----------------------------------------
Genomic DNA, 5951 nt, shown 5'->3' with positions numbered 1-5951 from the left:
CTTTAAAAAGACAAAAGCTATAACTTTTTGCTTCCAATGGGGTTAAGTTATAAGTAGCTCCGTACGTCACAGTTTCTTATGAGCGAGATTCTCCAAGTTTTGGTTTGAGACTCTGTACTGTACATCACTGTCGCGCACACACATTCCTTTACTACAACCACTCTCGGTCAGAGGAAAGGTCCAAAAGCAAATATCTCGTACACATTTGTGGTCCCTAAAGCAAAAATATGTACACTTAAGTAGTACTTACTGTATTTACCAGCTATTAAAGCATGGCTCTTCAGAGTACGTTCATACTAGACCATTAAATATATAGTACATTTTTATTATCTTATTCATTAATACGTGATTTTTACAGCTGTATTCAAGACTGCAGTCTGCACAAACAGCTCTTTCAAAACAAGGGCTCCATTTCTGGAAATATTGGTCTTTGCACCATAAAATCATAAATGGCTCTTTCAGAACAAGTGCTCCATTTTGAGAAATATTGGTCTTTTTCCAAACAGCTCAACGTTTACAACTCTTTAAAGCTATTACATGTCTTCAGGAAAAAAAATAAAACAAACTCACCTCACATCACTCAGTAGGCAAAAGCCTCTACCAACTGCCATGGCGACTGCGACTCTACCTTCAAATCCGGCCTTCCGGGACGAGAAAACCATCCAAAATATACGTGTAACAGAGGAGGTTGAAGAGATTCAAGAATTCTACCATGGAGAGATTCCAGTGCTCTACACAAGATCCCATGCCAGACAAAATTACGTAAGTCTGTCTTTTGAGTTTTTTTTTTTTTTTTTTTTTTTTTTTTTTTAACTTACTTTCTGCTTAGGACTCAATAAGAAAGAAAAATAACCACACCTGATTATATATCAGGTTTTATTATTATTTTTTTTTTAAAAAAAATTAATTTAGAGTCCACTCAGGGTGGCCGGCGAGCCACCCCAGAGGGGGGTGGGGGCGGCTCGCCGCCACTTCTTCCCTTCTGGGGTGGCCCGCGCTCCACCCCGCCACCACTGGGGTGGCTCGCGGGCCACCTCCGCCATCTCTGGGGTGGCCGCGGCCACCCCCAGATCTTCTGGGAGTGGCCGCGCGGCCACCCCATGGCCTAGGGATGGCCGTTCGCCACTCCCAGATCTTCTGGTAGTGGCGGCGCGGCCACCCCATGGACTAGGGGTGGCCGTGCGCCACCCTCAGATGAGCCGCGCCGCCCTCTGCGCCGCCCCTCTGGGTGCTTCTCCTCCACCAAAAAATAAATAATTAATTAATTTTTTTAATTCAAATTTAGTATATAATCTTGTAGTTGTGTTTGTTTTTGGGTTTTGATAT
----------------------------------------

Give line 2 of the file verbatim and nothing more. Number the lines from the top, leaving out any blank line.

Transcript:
CTTTAAAAAGACAAAAGCTATAACTTTTTGCTTCCAATGGGGTTAAGTTATAAGTAGCTCCGTACGTCACAGTTTCTTATGAGCGAGATTCTCCAAGTTTTGGTTTGAGACTCTGTACTGTACATCACTGTCGCGCACACACATTCCTTTACTACAACCACTCTCGGTCAGAGGAAAGGTCCAAAAGCAAATATCTCGTACACATTTGTGGTCCCTAAAGCAAAAATATGTACACTTAAGTAGTACTTACTGTATTTACCAGCTATTAAAGCATGGCTCTTCAGAGTACGTTCATACTAGACCATTAAATATATAGTACATTTTTATTATCTTATTCATTAATACGTGATTTTTACAGCTGTATTCAAGACTGCAGTCTGCACAAACAGCTCTTTCAAAACAAGGGCTCCATTTCTGGAAATATTGGTCTTTGCACCATAAAATCATAAATGGCTCTTTCAGAACAAGTGCTCCATTTTGAGAAATATTGGTCTTTTTCCAAACAGCTCAACGTTTACAACTCTTTAAAGCTATTACATGTCTTCAGGAAAAAAAATAAAACAAACTCACCTCACATCACTCAGTAGGCAAAAGCCTCTACCAACTGCCATGGCGACTGCGACTCTACCTTCAAATCCGGCCTTCCGGGACGAGAAAACCATCCAAAATATACGTGTAACAGAGGAGGTTGAAGAGATTCAAGAATTCTACCATGGAGAGATTCCAGTGCTCTACACAAGATCCCATGCCAGACAAAATTACGTAAGTCTGTCTTTTGAGTTTTTTTTTTTTTTTTTTTTTTTTTTTTTTTAACTTACTTTCTGCTTAGGACTCAATAAGAAAGAAAAATAACCACACCTGATTATATATCAGGTTTTATTATTATTTTTTTTTTAAAAAAAATTAATTTAGAGTCCACTCAGGGTGGCCGGCGAGCCACCCCAGAGGGGGGTGGGGGCGGCTCGCCGCCACTTCTTCCCTTCTGGGGTGGCCCGCGCTCCACCCCGCCACCACTGGGGTGGCTCGCGGGCCACCTCCGCCATCTCTGGGGTGGCCGCGGCCACCCCCAGATCTTCTGGGAGTGGCCGCGCGGCCACCCCATGGCCTAGGGATGGCCGTTCGCCACTCCCAGATCTTCTGGTAGTGGCGGCGCGGCCACCCCATGGACTAGGGGTGGCCGTGCGCCACCCTCAGATGAGCCGCGCCGCCCTCTGCGCCGCCCCTCTGGGTGCTTCTCCTCCACCAAAAAATAAATAATTAATTAATTTTTTTAATTCAAATTTAGTATATAATCTTGTAGTTGTGTTTGTTTTTGGGTTTTGATAT